Writer/director Noah Baumbach tells difficult personal stories. And “Meyeowitz” contains several.
When Danny (Adam Sandler) separates from his wife and is forced to move in with his father Harold (Dustin Hoffman) and his step-mother Maureen (Emma Thompson), he’s determined to try to make up for lost time. As one of three of Harold’s children, Danny regrets moving away with his mother and not bonding with his father like his younger brother Matthew (Ben Stiller). Unfortunately, Harold doesn’t hold Danny in very high regard. Maybe it’s because Danny abandoned a possible career in music ultimately marrying and staying at home to raise his daughter Eliza (Grace Van Patten). But Harold’s disappointment with Danny is likely related to the fact that he doesn’t have time to think of anything but himself.
We learn that Harold has been married a number of times. And his relationships produced three very different children. His daughter Jean (Elizabeth Marvel) is a rather stoic woman. Harold mutters about her dismissively, but she’s more complicated than he will ever know. Harold’s perpetually in his own world—a self-obsessed artist, who measures his life not by the living legacy of his children, but by the accolades he never received for his work. Teaching art at the esteemed Bard College was not enough. Harold seeks respect, but above all, he wants love and recognition. His current wife Maureen just wants another drink.
Telling for Harold is when he attends an art exhibit and meets Sigourney Weaver (playing herself). He keeps repeating that he met her, as if it means something. The allure of fame rules him.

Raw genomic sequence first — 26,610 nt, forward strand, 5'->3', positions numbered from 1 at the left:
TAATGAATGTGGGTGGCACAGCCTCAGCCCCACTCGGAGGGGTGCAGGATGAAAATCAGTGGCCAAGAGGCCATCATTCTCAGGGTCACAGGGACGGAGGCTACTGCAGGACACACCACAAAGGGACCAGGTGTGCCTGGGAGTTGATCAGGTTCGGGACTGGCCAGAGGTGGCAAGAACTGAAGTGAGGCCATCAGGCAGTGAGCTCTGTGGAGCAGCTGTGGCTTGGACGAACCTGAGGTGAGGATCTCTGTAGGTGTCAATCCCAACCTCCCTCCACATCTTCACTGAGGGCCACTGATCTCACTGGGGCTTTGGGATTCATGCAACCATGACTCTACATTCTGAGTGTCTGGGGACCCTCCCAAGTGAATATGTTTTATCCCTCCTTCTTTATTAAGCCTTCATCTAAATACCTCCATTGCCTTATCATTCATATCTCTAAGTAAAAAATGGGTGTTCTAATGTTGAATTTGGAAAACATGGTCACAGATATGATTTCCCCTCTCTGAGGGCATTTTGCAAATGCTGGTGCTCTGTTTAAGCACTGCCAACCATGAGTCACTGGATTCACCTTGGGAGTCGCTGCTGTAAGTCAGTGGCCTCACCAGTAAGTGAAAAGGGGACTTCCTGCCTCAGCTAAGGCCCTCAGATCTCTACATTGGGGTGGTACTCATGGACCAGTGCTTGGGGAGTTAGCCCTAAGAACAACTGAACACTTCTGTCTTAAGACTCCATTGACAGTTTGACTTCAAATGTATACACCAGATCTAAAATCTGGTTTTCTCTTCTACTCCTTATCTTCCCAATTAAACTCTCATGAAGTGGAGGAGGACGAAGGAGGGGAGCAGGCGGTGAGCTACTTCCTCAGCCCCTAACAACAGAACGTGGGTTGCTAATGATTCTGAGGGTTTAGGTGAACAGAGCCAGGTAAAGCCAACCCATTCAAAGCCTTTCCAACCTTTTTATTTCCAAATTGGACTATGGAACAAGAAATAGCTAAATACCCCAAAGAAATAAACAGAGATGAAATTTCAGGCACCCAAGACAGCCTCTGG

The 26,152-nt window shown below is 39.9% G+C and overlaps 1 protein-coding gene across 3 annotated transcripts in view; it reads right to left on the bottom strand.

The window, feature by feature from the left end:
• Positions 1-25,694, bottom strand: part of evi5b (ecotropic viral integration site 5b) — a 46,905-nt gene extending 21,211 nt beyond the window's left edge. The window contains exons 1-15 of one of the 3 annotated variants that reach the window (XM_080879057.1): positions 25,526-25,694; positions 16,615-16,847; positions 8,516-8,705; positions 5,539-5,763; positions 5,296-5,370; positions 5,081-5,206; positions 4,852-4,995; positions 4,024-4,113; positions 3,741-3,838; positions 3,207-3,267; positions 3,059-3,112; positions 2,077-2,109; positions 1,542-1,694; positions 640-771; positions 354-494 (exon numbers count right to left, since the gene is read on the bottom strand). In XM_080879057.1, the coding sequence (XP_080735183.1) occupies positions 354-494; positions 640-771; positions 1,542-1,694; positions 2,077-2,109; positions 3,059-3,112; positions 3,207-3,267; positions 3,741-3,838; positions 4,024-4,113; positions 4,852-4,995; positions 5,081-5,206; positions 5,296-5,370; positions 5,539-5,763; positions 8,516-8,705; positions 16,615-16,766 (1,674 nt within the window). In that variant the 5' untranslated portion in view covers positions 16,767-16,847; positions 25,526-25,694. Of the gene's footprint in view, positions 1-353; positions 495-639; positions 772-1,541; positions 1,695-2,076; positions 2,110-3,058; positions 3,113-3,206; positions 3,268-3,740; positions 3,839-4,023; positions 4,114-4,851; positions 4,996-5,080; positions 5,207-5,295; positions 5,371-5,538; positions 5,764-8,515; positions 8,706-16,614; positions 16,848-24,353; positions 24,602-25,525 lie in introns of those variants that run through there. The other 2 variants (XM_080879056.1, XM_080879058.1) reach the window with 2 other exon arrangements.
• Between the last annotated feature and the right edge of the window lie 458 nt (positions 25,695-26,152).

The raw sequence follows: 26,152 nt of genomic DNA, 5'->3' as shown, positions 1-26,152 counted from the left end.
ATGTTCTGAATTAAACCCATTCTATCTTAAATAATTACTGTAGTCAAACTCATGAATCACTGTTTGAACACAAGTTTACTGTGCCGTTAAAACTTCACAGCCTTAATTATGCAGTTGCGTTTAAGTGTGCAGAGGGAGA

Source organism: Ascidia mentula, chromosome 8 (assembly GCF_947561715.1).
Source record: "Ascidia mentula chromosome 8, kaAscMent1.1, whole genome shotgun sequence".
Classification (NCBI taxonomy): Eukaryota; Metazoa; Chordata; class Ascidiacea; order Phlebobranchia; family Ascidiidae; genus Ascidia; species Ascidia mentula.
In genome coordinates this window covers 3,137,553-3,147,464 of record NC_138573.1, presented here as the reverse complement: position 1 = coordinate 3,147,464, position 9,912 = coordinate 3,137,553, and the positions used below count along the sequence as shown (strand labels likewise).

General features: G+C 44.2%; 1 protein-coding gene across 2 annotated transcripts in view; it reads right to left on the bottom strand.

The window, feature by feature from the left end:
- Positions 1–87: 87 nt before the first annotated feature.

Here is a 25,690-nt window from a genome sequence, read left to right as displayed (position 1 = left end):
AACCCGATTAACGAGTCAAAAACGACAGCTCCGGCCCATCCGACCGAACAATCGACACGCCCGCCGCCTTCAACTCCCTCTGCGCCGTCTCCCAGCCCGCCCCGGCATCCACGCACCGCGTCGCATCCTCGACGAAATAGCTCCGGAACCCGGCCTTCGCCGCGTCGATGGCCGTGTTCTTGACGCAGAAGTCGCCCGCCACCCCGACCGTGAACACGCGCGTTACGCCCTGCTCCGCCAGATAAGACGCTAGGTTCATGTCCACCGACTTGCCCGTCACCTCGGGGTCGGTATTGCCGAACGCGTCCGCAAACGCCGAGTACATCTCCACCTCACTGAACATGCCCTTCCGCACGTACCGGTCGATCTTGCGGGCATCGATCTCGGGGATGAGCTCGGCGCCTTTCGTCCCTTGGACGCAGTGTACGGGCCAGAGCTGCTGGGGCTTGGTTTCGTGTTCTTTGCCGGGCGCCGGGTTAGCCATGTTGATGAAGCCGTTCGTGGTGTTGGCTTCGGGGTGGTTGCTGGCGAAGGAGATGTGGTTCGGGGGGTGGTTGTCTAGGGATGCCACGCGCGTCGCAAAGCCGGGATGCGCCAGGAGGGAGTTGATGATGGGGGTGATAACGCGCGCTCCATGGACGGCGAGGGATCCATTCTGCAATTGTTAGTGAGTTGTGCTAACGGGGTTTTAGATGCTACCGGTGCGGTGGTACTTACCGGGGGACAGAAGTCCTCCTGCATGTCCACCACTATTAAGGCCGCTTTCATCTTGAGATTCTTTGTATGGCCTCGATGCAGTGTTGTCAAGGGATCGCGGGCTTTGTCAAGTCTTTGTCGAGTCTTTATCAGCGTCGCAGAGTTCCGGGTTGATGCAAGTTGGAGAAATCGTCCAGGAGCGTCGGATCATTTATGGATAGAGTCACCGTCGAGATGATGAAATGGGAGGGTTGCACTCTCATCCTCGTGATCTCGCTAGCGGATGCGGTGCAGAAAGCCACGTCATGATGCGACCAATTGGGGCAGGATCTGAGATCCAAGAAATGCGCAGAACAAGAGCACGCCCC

“The Meyerowitz Stories” introduces us to a familiar dysfunctional American family unit. And typical for Baumbach there’s a lot of biting humor sandwiched between heaping helpings of angst. But this time, it’s really palatable, mainly because the cast plays off one another so naturally that you are immediately convinced that their characters are related. And the film is, at times, broadly funny, if also very intimate and focused when it matters.
While much of the attention will be paid to Hoffman, who is excellent playing the pompous patriarch, the surprise is Adam Sandler. There are no false voices, no artificial tweaks, just Sandler playing a regular, albeit frustrated, guy. And when he has his moment, it is tear-inducing. His Danny is a good Dad, but a broken son. His revelation is fairly mundane, but nonetheless impactful.
And in Danny, Sandler finds the true heart of the movie. It’s a performance that reminds us of his work in “Punch-Drunk Love” but more gritty and authentic. We know a guy like Danny, a real guy, one with real problems and some life experience that makes him a good listener. There’s some tenderness at work here, and for the often mordant Baumbach to write Sandler such a role completely lacking in affectation and pretense is a rare thing.
Family as a theme for Baumbach always seems personal. For years now, he’s been exploring aspects of family (whether biological or some other incarnation of it) as if trying to work something out. I became familiar with his style in 2005 with “The Squid and the Whale.” And while “Whale” will continue to be my favorite of his films, “Meyerowitz” might be his most accessible as it will connect with many of us who have struggled with relating genuinely to our aging parents and/or our siblings.
Baumbach directs his own material and this affects the editing. I can’t wait to get a copy of the screenplay, because it will be interesting to see if he wrote material in between the cuts. One thing about Baumbach is that he picks up and ends in between. Conversations never seem to conclude and are on-going even as he cuts away to another sequence. The affect is jarring, at first, but once you understand it, I think it is a potential masterstroke. Baumbach respects the viewer and the viewer’s intellect possibly more than any other filmmaker working today.
So, the broad family theme is woven well through several intersecting stories, and we are given credit to think about the stuff in between. And it’s what happens in those moments where Baumbach cuts away that intrigues me. It’s a challenge, but a virtuous one.